The Faith of the Sparrow
"Some urban dwellers mistakenly think that birds aren't aware that humans hang bird feeders and so they never realize where the food comes from. According to a half-dozen people I interviewed, nothing could be further from the truth; just try not filling the bird feeder and see what happens! Grandmother White Wolf has a long kitchen window that looks out over an evergreen hedge. Early in the spring, she takes dime-sized pieces of bread and, reaching deep into the branches of the hedge, squeezes the bread into the Y of the branches, well hidden inside the hedge. The first time she did it, she wondered if the sparrows, common visitors to her window, would ever find the hidden treasure, or if they found it, would enjoy eating it.
"She hid the bread several times, then stopped doing her job, thinking, perhaps, it wasn't making a difference. She looked out her window one snowy morning, and there was a whole line of hungry faces, a row of sparrows sitting on top of the hedge, staring into the kitchen window, right at her! The expression on their little faces was clear; their body language was speaking volumes, sitting perfectly still with a purposeful intensity, concentrating their eyes on hers. She wasn't doing her job! They had eaten all those hidden provisions and wanted more. It struck her how they were able to convey their concerns to her, even though she wasn't a bird. She promised to start over, this time with some left over hot dog buns.
"Dark Rain Thorn, a Shawnee elder, and her husband, noted frontier author James Alexander Thom, have also seen birds lined up, staring at the window, when the bird feeder runs dry of seed.
"I have a bird feeder outside my window that is filled with thistle seeds, which attracts gold finches. There are six golden finches that swarm around the feeder every morning. The feeder has only three feeding stations or perches most of the time, so the birds take turns. Three have breakfast, while three sit on nearby tree limbs. After a while, one will swoop down and tap one of the diners on the shoulder; that one jumps up, and like lightning, the other takes his place and starts chowing down, until he, too, is tapped and returns to his limb. All six replace each other in endless combinations, similar to a musical composition that never quite repeats. This aerobatic square dance can go on for hours, but the swapping of positions happens quicker than the eye can see, somewhat like the switching of positions of electrons in an atomic ring. Their dance reveals something about the nature of the universe, but exactly what I haven't a clue. It is only my job to replace the thistle seed when it gets down to empty, which doesn't take that long, and observe the fluttering of golden wings with admiration. When I fail to fill the feeder, the goldfinches know who to blame! There are over three hundred types of finches, so they symbolize variety.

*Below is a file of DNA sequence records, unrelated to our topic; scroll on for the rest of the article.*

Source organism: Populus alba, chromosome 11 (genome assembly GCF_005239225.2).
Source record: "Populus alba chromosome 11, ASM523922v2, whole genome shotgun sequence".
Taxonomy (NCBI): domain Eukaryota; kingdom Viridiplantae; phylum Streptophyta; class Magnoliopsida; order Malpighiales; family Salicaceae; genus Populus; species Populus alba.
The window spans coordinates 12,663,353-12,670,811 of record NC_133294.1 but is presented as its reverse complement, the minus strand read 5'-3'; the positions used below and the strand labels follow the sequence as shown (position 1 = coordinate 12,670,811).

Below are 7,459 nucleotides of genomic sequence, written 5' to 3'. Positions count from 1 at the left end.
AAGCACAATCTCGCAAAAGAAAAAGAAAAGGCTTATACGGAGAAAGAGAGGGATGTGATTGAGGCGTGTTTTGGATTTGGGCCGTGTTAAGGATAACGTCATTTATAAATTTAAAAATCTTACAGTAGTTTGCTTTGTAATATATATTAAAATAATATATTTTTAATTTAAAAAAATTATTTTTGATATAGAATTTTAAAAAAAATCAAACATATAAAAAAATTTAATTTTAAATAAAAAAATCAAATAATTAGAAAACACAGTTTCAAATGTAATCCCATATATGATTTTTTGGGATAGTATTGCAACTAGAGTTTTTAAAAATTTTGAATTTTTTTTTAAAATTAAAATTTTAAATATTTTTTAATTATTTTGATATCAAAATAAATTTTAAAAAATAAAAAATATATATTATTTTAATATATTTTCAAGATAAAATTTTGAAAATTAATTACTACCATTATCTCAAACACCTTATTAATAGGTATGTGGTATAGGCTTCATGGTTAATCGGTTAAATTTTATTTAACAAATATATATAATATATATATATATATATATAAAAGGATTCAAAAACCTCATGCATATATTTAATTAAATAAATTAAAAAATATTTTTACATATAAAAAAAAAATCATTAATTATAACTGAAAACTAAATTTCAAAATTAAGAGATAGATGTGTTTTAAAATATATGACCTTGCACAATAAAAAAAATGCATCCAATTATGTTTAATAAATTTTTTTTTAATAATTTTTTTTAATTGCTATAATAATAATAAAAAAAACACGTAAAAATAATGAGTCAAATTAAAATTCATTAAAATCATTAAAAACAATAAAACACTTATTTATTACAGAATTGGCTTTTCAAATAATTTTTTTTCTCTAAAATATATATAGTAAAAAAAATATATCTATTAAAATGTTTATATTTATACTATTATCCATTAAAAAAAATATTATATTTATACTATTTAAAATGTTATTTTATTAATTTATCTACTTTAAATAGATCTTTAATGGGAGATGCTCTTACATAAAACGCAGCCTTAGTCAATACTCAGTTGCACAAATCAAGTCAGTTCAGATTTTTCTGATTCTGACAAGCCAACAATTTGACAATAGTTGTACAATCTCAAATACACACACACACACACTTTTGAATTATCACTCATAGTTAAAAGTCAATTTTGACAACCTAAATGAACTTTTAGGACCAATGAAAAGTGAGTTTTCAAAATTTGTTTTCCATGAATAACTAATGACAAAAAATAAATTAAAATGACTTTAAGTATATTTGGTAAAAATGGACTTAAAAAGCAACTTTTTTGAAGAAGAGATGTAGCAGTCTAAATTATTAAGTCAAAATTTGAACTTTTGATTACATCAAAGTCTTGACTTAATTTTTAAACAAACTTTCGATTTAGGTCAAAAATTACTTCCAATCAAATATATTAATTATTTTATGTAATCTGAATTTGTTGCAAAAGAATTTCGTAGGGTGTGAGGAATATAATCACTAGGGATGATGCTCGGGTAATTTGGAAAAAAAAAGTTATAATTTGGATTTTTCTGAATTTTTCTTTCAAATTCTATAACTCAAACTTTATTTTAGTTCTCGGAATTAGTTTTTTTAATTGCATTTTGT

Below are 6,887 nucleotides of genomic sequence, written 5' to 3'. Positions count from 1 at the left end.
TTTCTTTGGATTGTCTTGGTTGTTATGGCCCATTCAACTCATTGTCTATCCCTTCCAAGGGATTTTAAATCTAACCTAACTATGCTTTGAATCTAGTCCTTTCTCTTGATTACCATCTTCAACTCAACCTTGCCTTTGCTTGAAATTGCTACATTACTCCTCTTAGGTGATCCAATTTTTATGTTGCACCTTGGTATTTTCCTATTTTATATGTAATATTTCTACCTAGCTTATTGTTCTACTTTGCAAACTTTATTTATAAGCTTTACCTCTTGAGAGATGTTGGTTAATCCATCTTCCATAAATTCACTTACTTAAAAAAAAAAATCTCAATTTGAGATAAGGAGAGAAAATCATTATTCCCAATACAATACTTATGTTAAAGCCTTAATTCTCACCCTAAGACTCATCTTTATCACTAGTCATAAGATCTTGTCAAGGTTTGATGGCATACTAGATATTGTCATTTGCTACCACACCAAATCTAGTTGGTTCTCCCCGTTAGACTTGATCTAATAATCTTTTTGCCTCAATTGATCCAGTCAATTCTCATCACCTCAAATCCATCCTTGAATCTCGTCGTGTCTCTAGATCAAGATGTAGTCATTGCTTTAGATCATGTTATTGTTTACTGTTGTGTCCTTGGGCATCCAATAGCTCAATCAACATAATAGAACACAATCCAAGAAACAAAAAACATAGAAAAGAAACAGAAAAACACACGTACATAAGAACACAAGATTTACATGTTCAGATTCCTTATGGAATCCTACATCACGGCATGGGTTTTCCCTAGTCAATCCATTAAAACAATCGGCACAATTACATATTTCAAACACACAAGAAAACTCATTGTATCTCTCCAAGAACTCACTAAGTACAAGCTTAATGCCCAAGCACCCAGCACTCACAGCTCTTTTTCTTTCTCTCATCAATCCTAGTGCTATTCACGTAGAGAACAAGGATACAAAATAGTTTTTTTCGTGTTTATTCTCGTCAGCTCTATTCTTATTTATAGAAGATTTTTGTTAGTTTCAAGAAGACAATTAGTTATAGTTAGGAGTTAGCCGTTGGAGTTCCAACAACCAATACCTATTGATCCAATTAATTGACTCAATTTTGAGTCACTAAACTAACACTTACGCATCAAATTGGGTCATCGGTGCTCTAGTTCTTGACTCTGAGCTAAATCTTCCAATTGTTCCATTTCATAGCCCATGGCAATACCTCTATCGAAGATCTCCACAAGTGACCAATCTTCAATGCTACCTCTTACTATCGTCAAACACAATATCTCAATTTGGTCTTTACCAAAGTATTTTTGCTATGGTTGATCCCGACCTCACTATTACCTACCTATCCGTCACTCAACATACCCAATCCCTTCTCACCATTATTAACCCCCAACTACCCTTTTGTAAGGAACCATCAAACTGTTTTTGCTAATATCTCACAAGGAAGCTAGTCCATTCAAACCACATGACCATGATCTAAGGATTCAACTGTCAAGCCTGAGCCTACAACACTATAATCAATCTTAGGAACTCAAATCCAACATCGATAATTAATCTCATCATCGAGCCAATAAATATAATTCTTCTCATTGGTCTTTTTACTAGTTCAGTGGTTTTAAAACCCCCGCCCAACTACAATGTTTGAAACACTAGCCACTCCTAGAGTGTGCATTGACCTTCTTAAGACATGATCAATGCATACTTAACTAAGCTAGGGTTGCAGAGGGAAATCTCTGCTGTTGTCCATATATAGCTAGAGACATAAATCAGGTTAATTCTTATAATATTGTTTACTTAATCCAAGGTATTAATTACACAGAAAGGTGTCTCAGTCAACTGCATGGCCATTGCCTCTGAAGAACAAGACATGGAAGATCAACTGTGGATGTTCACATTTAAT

"Sparrows, especially house sparrows, are very common birds, but that is no reason to ignore the recent concern over cell transmitters and their effects on house sparrows. Because of their light construction and size and the fact that they are 'high nesters' (they prefer to build their nests in the eaves of houses) the radiation from cell transmitters causes them to die or disappear from the area in greater numbers than other species. This happened recently in Scotland, where a major disappearance of house sparrows forced the nation to remove or redesign all cell towers in suburban and urban regions. The sparrows then returned. A Native American friend named Geneviva told me that when she found a dead sparrow at a gas station, she got a message from the Great Spirit to pick it up, take it home, and give it a full burial. Spirit told her, 'It is noble to be ordinary.' It was a timely message, as the studies done in Scotland and elsewhere in Europe have not been widely discussed in North America, where there is a yet greater density of such towers.
"Many birds love washing themselves in creative ways. My friend Janet has reported two recent sightings of birds cleansing themselves in imaginative ways. A rain shower had created a deep pool of water on top of an unused section of vinyl roofing that was sitting in her yard, curved in a way to create a basin. A hawk landed and spontaneously began bathing in the accidental pool that was created. He was ducking his head under the water and splashing the water under his wings and over his back. Without seeing his tail, it was impossible for Janet to tell if it was a Cooper's hawk or a sharp-shinned hawk, but it was unusual behavior for a hawk, even on a hot day.
"Yet more recently, on the second of two 100-plus-degree afternoons, she was watering a garden with a spray nozzle, creating long arcing flumes of water across the yard. Three house sparrows flying in close formation flew through the center of the spray at high speed, causing a splash in midair that helped hose down the sprayer as well as the sprayed. Delighted with their free hose down, they made a U-turn, whipped around, and went through the spray again, and then several more times for good measure. All the while, the sparrows were twittering excitedly, making a lot of noise like giggling children making the most of an open fire hydrant. It was a playful moment in interspecies history.
"Some small birds are quite clever. One news report described house sparrows hovering in front of the electric eye sensors at the entrances to grocery stores, cafes, and other places where food might lie unguarded, causing the automatic doors to open and close so that they could steal food. I have also heard that black-capped chickadees and red-breasted nuthatches can tell if a sunflower seed is empty or full solely by weight."